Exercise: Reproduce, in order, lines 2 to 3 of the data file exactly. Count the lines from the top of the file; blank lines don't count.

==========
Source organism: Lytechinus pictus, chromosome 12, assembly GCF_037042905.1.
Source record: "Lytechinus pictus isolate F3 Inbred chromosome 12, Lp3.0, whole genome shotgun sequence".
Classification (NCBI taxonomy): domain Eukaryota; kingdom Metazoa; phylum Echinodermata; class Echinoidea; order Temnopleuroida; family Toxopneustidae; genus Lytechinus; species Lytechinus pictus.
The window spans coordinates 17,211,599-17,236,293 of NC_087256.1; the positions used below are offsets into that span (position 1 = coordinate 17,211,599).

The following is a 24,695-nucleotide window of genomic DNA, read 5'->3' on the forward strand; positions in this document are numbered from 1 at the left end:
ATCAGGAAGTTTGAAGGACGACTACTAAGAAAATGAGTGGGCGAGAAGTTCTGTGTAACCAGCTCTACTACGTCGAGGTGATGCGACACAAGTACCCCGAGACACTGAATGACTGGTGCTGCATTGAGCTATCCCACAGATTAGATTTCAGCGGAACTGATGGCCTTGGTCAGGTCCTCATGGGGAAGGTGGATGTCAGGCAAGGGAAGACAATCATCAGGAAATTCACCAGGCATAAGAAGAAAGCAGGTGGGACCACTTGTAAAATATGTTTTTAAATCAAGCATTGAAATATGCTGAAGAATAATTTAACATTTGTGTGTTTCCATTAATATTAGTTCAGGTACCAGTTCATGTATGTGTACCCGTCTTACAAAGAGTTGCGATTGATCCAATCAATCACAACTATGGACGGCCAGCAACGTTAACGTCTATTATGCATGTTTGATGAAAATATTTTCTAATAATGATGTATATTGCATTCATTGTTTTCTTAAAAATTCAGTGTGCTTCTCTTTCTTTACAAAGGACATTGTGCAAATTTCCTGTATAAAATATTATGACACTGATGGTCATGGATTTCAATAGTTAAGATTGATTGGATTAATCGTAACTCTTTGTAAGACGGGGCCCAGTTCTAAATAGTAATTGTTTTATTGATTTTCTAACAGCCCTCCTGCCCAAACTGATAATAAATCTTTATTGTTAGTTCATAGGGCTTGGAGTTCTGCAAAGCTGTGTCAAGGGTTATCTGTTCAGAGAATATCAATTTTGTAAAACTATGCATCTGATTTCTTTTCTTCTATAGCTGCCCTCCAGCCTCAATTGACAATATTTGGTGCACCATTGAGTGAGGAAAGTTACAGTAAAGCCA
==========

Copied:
Source record: "Lytechinus pictus isolate F3 Inbred chromosome 12, Lp3.0, whole genome shotgun sequence".
Classification (NCBI taxonomy): domain Eukaryota; kingdom Metazoa; phylum Echinodermata; class Echinoidea; order Temnopleuroida; family Toxopneustidae; genus Lytechinus; species Lytechinus pictus.